I was startled to see a tall guy in the little landing between the kitchen and the bathroom. What the heck?!! Before alarm bells had a chance to go off in my head, I saw a second guy standing next to the first one, looking at me, startled and motionless. Who are these guys, how did they get into my house, and what do they want from me? I was horrified. I thought of screaming to get my sons to come to my rescue, but in those split seconds I was thinking to myself, maybe it would be better for them not to come upstairs to face these men, lest they might get hurt.
Then a telltale sign gave the “perpetrators” away and suddenly eased my mind. They both looked disheveled and sleepy, as though they had just woken up, and as each of them greeted me “Good Morning” in an Australian accent, I calmed down realizing that these two are not perpetrators, but guests at my house, only they had been invited by the other two people who live in my house!
The two young Australians, my son’s roommates in college, had apparently tagged along with him into the Bay Area the night before and had come to crash at my house, sleeping in the family room on the first floor. I simply had not noticed them when I went to work on my Ghormeh Sabzi.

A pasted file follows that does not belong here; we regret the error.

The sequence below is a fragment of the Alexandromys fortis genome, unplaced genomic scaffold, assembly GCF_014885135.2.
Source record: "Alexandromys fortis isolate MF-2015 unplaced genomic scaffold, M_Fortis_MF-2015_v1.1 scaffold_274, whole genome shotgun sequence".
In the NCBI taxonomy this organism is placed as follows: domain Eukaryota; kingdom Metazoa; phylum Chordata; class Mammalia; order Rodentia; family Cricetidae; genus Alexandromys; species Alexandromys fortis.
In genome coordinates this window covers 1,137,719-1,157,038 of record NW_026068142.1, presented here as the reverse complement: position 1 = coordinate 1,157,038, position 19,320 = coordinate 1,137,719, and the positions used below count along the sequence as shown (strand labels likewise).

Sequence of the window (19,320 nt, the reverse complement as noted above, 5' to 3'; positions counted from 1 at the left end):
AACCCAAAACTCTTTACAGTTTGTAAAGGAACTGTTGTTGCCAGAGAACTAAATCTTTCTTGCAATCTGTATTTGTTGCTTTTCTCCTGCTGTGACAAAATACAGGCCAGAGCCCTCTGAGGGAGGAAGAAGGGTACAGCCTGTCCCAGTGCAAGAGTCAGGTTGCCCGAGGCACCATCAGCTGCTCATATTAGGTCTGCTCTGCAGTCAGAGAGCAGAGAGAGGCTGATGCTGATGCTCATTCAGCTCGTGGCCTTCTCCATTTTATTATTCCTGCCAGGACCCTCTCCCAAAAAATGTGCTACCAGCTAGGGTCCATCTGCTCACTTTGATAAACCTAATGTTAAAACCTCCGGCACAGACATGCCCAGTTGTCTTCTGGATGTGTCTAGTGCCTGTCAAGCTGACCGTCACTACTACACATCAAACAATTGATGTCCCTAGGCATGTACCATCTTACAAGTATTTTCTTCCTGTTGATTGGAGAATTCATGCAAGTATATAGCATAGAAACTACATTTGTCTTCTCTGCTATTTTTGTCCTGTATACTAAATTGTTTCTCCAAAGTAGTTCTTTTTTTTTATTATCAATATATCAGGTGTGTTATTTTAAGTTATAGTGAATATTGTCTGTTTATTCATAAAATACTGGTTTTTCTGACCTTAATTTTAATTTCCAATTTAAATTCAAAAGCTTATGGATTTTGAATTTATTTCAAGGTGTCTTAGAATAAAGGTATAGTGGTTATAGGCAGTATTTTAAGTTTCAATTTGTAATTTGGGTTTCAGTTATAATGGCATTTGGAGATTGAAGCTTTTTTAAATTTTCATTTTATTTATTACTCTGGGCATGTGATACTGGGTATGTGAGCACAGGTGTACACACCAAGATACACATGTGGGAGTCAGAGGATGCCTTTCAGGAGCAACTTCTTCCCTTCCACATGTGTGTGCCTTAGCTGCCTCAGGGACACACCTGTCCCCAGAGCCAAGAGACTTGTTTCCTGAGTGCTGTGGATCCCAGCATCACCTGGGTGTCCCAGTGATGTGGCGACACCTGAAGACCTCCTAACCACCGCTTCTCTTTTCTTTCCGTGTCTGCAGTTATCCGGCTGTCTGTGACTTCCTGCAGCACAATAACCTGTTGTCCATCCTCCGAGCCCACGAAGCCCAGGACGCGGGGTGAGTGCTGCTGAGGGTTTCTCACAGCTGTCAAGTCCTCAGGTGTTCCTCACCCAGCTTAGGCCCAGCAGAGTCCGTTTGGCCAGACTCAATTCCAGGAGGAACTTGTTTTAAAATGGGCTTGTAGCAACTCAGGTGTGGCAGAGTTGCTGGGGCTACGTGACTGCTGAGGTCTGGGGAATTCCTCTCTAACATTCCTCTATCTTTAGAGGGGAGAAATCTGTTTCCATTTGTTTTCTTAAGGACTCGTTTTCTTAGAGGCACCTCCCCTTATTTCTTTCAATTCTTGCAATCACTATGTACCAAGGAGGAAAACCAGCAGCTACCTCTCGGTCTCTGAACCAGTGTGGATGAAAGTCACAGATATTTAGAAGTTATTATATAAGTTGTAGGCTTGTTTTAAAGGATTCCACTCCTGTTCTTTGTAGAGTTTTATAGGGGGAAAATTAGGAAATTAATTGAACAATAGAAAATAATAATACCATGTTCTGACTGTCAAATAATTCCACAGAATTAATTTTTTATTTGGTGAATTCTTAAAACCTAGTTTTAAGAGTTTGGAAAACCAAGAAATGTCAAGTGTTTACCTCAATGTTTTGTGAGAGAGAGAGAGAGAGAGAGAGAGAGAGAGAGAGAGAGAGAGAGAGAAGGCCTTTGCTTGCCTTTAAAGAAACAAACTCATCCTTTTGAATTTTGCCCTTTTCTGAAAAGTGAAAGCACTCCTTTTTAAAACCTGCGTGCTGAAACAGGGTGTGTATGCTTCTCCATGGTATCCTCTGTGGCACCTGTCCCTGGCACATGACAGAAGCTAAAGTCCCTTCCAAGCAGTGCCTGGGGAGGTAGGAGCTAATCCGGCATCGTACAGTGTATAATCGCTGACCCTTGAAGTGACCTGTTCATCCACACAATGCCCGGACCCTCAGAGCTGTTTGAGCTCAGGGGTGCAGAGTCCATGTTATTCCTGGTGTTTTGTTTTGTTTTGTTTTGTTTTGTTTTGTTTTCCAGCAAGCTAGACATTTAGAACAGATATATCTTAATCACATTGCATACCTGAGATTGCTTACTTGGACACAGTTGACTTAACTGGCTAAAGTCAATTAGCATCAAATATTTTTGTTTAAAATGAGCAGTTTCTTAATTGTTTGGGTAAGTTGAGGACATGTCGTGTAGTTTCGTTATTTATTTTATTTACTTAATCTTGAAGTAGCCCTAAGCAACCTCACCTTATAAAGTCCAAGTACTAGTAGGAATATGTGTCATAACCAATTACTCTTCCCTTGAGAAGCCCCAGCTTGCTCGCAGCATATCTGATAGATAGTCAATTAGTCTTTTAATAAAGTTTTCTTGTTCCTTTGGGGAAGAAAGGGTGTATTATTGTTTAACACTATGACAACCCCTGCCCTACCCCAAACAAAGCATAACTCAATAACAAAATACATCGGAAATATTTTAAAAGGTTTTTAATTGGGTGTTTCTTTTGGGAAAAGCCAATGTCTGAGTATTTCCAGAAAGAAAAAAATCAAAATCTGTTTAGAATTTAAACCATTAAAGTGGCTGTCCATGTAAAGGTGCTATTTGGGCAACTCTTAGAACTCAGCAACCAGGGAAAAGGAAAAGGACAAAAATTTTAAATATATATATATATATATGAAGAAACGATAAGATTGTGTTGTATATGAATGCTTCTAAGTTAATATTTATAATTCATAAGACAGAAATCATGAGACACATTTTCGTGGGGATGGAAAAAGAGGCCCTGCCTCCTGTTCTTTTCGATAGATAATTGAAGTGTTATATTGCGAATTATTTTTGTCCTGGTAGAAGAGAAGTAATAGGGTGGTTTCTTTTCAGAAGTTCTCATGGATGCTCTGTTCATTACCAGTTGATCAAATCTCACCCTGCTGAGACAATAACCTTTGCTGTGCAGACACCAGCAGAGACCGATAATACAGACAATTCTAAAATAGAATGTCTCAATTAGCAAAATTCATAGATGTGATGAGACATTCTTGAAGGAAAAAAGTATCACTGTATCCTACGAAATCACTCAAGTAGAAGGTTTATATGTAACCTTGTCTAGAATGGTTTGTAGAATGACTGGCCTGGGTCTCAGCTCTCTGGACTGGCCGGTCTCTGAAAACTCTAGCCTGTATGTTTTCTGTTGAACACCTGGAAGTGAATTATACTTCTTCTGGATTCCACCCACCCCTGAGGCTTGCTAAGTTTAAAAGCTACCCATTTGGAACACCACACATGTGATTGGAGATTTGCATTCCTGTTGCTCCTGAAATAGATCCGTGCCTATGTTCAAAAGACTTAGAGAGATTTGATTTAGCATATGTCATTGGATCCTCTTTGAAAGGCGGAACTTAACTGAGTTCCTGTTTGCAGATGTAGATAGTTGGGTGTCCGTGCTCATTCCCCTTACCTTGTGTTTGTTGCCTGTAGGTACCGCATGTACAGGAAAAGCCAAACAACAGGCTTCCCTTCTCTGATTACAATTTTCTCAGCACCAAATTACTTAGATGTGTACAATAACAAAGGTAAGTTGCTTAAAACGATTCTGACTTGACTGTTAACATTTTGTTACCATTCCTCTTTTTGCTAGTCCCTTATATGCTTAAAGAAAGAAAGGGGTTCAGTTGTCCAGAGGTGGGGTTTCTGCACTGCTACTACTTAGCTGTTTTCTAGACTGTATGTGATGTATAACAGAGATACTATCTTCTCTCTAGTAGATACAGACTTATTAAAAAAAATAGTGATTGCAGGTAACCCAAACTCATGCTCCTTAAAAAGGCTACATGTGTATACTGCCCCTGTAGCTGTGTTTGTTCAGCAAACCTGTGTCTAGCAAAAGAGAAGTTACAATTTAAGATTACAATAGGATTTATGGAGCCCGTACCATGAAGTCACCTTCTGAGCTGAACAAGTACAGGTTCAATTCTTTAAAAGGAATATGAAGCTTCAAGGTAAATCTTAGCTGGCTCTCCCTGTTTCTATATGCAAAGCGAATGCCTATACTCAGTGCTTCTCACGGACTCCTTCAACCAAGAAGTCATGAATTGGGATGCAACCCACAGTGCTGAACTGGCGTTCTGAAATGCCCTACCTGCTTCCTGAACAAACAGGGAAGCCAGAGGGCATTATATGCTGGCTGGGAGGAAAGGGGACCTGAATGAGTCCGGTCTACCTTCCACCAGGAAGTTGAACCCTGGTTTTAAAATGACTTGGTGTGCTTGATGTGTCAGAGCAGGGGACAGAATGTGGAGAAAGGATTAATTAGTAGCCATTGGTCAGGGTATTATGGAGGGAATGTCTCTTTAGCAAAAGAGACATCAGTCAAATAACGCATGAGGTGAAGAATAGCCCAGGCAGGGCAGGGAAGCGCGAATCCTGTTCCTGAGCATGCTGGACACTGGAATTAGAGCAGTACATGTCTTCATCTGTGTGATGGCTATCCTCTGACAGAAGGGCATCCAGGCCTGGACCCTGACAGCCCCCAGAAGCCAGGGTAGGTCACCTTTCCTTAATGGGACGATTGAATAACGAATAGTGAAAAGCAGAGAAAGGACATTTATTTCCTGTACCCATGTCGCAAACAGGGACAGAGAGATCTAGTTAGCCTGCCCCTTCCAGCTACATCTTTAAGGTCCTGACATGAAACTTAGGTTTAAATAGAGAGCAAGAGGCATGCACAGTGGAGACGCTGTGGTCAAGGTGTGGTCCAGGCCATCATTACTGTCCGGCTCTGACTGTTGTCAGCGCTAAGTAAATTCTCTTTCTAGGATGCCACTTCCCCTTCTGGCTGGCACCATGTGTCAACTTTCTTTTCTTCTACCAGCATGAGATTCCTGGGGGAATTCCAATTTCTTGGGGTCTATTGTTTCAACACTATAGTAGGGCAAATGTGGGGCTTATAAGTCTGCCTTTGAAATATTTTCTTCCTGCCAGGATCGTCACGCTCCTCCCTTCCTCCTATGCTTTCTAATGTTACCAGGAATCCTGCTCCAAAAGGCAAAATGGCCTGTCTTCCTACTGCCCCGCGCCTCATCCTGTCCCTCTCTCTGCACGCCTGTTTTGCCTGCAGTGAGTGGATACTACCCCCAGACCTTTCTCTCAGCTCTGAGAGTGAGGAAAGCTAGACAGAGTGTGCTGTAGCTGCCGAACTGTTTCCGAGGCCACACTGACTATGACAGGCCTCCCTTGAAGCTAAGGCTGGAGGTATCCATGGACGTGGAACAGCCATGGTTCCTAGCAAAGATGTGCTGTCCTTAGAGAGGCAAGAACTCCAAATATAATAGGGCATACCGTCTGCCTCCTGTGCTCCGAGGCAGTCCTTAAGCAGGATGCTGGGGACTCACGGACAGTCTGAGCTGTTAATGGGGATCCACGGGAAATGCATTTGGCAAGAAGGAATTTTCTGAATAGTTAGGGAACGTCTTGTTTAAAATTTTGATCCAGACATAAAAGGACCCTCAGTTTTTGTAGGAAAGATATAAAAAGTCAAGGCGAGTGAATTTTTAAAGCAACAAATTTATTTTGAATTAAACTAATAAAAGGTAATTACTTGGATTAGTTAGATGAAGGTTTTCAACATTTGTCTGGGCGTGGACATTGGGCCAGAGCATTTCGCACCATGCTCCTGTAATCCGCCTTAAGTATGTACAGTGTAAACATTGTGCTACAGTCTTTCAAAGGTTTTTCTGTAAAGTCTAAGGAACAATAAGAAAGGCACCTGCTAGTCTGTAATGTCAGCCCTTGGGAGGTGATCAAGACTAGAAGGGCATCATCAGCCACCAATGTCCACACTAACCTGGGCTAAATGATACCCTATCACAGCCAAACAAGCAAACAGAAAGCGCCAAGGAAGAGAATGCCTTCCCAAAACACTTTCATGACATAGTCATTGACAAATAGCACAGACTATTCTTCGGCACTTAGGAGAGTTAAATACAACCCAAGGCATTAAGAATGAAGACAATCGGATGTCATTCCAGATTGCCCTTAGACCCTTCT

Back in the kitchen, my mind quickly started scanning the situation on the ground! I have two more guests to feed…and all of a sudden I thought Ghormeh Sabzi is such an overwhelming dish with which to feed two un-initiated Austrialians! I mean it’s one of those very Iranian things which could make most of us sooo happy to find at the table, and it could quite possibly turn off others. It’s just sooo, ethnic!
My friends are always telling me that the herbs used in Ghormeh Sabzi, especially shanbalileh, has properties which makes your skin carry its smell for a couple of days! Though I haven’t experienced the same thing, I have heard this enough to believe it! What if these two “foreigners!” get sick and throw up at the table? I also remembered what my friend Tim had told me a long time ago when he first saw Ghormeh Sabzi served at a dinner party. He said that he was forever fearful of any food that looked “green!”
What to do? I quickly made an easy chicken dish, set the table with salad shirazi and torshi, and went to get the boys. When all five of us sat down to eat, my sons and I took turns trying to explain what Ghormeh Sabzi was and what its ingredients were. Before the explanations were over, however, each of the guys had helped themselves to a small serving of the dish and before we knew it, the two of them were busy eating the rest!
The polite compliments were nice, but the best compliment a cook can receive is to see her prepared meal eaten and gone! With only a small helping of the Ghormeh Sabzi left, I returned the chicken dish to a plastic container for my son to take away with him.
After they had left and the house was clear of the noise and clutter of the young men, I crashed to recover from a very eventful Sunday! Phew! Life is good!